The thing is that if you’re gonna use political views as a measuring stick for compatibility, are you not setting yourself up to fail since, let’s say, you and I are going to disagree on a lot of things. You’re a feminist and, honestly, I don’t even know what I think about that… but I wouldn’t reject you because you’re a feminist even though I’m sure I’d probably agree with some stuff, disagree with other stuff, or have no opinion at all. What you want is someone who will acknowledge your views and their importance to you… but if you and I don’t share those views and in the same way, does that mean – should it mean – that we can’t be an item? Sadly, that’s exactly what a lot of people think and believe and it usually leaves them sitting by the side of the road and continuing to wonder why they’re all alone and when they don’t wanna be alone… and all because of a difference of opinion over politics? Are you (not you) saying that we can’t working on discovering the other ways we might be compatible and find other points of commonality because we have differing political views? Seriously?

        I get it but I’m the guy who’d question whether or not it’s worth ruining what could be a good relationship and, by the way, “Grab ’em by the pussy” is not even funny in my opinion.

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      3. kDaddy that was exactly my point to Erik “measuring compatibility in a relationship against one text about political beliefs” is ludicrous and extreme. But I live in a metro city where, these days, you better be liberal otherwise you might as well be dead – which I think is irrational and unfair.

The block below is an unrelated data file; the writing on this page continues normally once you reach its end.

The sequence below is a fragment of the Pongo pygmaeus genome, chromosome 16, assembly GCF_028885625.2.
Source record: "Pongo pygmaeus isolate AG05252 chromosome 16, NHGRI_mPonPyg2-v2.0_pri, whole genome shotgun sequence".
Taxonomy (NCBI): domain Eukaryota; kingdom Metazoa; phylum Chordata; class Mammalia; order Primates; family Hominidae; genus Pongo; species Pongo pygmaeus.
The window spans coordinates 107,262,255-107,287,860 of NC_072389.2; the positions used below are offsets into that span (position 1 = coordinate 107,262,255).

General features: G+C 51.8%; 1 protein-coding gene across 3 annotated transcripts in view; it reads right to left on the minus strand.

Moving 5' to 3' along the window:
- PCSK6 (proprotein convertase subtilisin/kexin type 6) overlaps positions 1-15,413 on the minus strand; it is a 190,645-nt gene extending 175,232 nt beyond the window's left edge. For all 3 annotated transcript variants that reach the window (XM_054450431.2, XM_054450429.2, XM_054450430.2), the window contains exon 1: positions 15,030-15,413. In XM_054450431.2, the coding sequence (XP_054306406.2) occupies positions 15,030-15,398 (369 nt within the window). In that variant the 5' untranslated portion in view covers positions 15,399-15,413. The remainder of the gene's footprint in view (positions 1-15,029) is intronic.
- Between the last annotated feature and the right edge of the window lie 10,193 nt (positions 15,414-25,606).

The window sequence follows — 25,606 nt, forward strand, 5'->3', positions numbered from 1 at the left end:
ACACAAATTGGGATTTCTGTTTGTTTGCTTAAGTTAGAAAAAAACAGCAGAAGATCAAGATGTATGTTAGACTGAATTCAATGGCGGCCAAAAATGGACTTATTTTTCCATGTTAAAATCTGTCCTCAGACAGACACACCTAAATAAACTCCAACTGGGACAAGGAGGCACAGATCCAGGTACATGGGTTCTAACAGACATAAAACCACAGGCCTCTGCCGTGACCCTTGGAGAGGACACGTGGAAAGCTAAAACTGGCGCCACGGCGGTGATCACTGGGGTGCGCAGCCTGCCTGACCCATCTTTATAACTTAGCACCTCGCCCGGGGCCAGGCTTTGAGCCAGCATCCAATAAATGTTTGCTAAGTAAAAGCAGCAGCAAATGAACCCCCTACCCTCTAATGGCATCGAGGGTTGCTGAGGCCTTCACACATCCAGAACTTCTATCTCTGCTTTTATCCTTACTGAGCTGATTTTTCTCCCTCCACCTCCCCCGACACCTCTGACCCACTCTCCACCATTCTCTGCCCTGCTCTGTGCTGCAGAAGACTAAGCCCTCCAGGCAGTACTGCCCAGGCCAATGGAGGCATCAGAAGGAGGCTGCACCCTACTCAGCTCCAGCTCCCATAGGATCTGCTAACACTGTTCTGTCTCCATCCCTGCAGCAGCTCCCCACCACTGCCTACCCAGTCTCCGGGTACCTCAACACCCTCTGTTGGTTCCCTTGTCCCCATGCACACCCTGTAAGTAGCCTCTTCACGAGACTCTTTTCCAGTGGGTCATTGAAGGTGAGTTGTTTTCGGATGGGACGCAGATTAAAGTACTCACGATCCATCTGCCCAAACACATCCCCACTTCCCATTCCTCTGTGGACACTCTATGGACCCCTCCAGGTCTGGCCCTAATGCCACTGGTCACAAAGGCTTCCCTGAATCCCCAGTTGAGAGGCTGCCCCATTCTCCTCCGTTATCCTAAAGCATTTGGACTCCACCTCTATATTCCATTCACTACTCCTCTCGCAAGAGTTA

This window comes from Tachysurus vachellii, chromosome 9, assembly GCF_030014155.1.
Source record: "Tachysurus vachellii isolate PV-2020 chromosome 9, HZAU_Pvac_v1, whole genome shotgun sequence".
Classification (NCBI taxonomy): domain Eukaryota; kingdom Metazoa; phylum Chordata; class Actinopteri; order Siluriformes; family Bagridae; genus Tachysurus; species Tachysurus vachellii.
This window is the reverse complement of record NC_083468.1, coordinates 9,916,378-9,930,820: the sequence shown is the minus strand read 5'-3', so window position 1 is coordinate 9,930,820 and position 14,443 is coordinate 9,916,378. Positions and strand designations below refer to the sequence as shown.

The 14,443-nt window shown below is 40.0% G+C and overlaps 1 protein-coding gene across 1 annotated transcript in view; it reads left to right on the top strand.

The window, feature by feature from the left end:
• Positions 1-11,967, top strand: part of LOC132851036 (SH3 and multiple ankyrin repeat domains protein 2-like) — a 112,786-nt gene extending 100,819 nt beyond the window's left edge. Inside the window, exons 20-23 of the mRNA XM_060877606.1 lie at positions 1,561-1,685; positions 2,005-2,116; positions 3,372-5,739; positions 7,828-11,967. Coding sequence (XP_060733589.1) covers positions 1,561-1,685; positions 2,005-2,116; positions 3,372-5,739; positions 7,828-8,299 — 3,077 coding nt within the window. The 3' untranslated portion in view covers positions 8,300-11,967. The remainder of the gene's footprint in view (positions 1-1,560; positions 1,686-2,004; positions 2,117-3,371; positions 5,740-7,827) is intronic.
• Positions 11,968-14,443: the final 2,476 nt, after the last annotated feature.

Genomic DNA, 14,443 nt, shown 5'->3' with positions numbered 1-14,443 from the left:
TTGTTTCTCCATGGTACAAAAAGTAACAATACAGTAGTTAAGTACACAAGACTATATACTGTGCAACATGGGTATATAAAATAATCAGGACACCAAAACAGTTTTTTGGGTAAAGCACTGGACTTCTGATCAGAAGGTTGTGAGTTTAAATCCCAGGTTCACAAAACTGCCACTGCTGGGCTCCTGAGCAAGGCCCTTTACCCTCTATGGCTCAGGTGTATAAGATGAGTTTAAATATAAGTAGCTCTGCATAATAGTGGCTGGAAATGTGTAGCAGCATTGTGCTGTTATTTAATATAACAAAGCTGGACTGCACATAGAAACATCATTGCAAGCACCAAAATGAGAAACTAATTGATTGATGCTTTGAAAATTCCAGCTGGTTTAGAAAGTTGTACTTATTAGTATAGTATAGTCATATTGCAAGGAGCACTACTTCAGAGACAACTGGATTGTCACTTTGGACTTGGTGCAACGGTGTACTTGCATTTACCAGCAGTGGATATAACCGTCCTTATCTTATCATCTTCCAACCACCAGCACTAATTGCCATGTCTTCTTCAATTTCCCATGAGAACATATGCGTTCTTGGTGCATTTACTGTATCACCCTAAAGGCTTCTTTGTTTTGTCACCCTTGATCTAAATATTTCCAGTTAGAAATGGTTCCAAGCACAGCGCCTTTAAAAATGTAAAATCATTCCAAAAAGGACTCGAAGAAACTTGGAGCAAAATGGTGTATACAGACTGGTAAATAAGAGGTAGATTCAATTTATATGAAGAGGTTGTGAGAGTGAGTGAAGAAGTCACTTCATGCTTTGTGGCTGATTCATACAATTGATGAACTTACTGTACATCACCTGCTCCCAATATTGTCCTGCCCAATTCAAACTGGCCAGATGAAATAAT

It doesn’t belong in the dating arena at the start. Long term, sure of course, but I also know for a fact this man doesn’t go to soup kitchens on the weekend. People love to preach without practice.

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      4. It is irrational and I agree that it doesn’t belong in the dating arena. Yes, it is important for both people to express their views on a whole lot of things but be smart enough to understand that your views are your view and I may or may not agree with them… but that should disqualify either of us from finding out if we can do more than just date. I’d be more concerned that you’d kick me to the curb because I’m not 6’3″ than for my views on politics!